The Netherlands no longer needs controlled flooding to protect it from potential foes, which has left former military outposts along the constructed waterlines with a distinct lack of modern-day functionality and TLC. All that is changing, however, with a glut of adaptive reuse projects. Like Emma Architecten’s recent Pavilion Puur, Fort "Werk aan ‘t Spoel" is a historical monument turned social and cultural destination.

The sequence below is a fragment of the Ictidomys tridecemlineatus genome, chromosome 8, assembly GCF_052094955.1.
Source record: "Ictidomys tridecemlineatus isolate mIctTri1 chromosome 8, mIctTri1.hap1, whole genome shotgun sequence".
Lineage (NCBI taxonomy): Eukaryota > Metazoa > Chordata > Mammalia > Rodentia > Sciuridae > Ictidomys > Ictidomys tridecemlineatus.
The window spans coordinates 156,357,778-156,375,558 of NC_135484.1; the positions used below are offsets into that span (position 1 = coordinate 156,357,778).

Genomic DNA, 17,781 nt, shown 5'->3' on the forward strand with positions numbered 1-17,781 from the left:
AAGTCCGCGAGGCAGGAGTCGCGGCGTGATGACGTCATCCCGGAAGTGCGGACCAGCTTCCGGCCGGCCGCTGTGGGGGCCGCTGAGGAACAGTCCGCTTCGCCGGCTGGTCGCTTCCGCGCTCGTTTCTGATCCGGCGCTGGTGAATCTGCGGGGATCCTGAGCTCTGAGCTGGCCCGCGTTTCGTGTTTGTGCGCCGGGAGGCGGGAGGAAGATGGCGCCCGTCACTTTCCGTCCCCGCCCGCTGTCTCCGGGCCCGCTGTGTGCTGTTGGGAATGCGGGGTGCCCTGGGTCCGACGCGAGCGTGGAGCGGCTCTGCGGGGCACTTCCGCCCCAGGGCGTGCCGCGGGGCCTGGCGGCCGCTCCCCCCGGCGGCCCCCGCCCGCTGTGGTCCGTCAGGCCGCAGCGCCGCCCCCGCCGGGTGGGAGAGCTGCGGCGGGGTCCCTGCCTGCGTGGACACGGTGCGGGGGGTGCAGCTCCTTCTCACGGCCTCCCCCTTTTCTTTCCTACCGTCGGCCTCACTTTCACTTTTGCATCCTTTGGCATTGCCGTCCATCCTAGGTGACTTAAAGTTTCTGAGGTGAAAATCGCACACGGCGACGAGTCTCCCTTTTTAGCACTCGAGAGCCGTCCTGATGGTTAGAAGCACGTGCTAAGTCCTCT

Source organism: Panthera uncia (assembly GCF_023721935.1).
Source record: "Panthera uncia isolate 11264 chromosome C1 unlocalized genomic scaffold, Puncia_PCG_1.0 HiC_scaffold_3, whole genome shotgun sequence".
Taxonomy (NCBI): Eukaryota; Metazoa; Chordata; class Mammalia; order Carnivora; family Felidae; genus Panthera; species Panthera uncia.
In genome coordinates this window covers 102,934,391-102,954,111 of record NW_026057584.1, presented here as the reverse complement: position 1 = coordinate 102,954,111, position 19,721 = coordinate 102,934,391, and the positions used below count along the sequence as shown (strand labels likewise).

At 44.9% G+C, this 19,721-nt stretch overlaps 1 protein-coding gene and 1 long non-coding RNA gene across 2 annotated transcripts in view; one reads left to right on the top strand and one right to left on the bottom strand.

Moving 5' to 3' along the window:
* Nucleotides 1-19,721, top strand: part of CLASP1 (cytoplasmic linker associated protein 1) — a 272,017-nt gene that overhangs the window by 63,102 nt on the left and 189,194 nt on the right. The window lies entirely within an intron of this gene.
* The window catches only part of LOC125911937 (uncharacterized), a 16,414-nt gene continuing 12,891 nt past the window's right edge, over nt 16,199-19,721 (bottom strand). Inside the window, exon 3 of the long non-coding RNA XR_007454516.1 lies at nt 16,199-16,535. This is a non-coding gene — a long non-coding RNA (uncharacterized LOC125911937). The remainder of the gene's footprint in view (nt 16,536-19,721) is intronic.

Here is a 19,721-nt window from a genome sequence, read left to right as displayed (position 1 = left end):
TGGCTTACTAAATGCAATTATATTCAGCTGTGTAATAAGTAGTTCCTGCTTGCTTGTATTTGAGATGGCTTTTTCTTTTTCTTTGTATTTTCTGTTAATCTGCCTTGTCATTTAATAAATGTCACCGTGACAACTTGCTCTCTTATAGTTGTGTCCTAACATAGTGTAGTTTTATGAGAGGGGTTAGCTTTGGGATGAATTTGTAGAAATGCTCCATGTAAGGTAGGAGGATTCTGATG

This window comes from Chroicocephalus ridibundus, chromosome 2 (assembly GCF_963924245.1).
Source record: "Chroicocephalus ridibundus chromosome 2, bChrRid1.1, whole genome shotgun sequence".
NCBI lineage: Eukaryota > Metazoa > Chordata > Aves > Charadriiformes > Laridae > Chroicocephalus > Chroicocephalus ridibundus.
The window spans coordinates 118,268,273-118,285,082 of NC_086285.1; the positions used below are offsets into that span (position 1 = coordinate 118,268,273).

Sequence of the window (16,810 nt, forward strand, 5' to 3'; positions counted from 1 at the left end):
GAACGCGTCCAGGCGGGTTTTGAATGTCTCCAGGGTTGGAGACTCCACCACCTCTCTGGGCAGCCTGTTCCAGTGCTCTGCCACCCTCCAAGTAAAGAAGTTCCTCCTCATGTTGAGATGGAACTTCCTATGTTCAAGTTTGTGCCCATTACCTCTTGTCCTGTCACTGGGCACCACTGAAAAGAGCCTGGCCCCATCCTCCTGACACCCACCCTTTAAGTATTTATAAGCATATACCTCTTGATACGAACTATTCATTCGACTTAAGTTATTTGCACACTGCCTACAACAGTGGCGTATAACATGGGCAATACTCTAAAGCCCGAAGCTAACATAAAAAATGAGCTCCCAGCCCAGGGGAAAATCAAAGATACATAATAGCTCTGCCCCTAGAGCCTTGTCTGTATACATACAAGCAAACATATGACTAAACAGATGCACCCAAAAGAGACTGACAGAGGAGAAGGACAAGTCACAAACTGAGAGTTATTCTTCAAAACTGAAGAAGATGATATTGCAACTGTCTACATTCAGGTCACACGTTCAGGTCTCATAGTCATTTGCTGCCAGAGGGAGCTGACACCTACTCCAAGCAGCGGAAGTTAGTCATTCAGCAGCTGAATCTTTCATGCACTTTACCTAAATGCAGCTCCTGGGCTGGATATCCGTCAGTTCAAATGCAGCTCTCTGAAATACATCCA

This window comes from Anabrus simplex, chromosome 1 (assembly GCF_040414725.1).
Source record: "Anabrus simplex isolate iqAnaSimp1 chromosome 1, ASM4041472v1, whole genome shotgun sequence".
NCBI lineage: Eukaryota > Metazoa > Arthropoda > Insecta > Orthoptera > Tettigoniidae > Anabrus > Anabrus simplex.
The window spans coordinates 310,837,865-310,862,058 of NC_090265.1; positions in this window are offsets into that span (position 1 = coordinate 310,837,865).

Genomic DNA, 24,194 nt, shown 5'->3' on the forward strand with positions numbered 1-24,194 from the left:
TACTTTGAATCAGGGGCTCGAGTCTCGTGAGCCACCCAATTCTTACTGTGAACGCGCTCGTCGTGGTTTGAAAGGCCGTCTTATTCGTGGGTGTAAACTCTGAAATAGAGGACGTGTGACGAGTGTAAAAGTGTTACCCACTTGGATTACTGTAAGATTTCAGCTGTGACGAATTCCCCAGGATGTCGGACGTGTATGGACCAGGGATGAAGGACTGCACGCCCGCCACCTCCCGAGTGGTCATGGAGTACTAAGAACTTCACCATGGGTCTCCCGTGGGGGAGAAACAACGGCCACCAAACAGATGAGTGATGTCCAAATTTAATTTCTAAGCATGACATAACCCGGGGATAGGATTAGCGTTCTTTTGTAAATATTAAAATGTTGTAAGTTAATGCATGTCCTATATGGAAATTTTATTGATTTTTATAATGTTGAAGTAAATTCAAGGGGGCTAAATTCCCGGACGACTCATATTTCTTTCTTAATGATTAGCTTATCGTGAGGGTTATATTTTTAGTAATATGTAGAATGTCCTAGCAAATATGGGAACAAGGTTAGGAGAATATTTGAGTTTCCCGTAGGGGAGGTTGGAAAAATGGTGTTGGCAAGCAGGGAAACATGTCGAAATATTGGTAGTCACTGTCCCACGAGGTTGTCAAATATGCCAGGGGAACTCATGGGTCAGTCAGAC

Situated off the Lek river in the centrally located municipality of Culemborg, the project is the brainchild of Amsterdam-based multidisciplinary design and research office Rietveld Landscape—guided by the unique talents of landscape architect Ronald Rietveld and philosopher/economist Erik Rietveld—in collaboration with Atelier de Lyon and Anouk Vogel. The grounds are dotted with bunkers and bombproof buildings, renovated to support a range of gatherings for tourists and locals alike. A long-derelict fort will get a much-needed facelift, accompanied by the construction of a new adjacent fort house. Add in what looks to be an impeccably kept lawn, and you’ve got a prime spot that’s just about perfect for that favorite of Dutch pastimes, picnicking—they do adore their picnics—while a recessed earthwork amphitheater like a large-scale, grass-covered conversation pit completes the scene. Groovy.